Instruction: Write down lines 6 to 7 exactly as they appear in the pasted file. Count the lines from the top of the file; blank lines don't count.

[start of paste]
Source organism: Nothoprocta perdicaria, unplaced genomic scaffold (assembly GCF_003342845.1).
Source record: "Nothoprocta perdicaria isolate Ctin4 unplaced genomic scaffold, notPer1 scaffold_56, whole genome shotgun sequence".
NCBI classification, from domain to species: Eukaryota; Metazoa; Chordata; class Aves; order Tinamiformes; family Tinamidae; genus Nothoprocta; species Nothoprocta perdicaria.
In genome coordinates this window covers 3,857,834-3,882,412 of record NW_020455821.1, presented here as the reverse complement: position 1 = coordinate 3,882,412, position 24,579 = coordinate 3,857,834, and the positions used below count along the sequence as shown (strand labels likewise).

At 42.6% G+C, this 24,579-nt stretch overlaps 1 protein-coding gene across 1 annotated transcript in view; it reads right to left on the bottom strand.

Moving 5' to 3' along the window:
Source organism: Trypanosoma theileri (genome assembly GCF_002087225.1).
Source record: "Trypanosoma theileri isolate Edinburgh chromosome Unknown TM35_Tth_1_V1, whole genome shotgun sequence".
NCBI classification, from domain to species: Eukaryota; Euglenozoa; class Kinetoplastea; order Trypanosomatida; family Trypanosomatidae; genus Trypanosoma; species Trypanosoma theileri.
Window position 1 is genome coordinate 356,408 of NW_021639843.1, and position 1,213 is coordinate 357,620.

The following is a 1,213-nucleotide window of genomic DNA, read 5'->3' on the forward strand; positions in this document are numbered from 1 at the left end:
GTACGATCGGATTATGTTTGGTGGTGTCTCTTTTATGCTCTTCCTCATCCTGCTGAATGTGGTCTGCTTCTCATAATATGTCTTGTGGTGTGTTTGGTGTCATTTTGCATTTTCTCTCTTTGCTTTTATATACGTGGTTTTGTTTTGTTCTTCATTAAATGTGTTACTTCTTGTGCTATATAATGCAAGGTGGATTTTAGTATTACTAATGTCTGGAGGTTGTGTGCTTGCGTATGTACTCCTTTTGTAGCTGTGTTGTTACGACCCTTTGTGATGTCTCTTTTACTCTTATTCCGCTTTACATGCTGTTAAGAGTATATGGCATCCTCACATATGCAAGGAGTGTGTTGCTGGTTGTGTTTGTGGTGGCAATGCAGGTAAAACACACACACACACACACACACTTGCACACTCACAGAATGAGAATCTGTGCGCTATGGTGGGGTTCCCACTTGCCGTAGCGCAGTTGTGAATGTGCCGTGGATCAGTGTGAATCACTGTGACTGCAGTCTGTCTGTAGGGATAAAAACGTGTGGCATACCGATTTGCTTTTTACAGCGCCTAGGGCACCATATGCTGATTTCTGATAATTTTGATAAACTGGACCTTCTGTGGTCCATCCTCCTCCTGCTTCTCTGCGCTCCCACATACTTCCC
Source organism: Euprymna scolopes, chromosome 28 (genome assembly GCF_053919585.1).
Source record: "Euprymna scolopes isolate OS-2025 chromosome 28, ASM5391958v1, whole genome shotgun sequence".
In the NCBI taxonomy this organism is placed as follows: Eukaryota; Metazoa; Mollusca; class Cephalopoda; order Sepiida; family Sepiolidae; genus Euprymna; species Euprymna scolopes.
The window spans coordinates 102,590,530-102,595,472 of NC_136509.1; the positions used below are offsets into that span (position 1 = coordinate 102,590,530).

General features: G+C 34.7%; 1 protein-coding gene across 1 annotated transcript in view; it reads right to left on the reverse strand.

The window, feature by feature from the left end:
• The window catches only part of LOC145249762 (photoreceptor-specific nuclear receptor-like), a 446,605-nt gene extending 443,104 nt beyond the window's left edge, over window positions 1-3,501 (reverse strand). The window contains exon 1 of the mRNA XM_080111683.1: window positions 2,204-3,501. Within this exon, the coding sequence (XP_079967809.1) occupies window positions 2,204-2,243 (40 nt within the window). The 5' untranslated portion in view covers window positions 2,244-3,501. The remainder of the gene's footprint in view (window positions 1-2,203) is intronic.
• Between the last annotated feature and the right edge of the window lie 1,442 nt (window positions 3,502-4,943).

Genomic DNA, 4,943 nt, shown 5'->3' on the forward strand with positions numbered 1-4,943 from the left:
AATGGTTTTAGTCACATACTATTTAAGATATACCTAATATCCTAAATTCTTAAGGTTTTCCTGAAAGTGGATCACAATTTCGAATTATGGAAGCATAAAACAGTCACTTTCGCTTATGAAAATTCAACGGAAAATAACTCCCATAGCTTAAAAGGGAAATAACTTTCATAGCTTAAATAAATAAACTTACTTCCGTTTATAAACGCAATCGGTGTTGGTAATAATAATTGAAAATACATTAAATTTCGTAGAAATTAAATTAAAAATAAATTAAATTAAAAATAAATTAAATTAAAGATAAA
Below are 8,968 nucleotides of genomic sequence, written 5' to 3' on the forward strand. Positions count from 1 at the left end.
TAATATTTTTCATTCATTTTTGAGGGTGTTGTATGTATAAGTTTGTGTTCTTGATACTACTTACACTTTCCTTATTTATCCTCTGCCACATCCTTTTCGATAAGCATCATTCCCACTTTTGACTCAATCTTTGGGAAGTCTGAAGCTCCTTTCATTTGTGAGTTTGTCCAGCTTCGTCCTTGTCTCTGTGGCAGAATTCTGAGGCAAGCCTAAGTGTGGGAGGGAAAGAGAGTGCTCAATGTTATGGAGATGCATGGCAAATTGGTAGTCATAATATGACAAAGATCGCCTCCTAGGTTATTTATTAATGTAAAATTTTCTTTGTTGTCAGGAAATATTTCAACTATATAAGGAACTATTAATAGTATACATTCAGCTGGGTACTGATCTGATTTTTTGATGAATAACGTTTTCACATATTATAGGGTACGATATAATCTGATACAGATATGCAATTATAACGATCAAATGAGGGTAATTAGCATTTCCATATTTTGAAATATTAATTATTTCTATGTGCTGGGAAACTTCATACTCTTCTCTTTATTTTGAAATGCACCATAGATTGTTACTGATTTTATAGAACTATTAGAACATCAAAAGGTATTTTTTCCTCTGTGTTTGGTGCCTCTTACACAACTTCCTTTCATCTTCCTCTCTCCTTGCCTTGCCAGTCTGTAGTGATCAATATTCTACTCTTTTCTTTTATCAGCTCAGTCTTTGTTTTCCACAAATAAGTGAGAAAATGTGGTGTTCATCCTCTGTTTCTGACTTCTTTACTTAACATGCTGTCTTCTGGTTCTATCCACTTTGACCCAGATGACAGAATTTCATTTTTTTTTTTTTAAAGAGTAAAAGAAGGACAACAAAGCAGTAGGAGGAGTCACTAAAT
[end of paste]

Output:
Moving 5' to 3' along the window:
Source organism: Trypanosoma theileri (genome assembly GCF_002087225.1).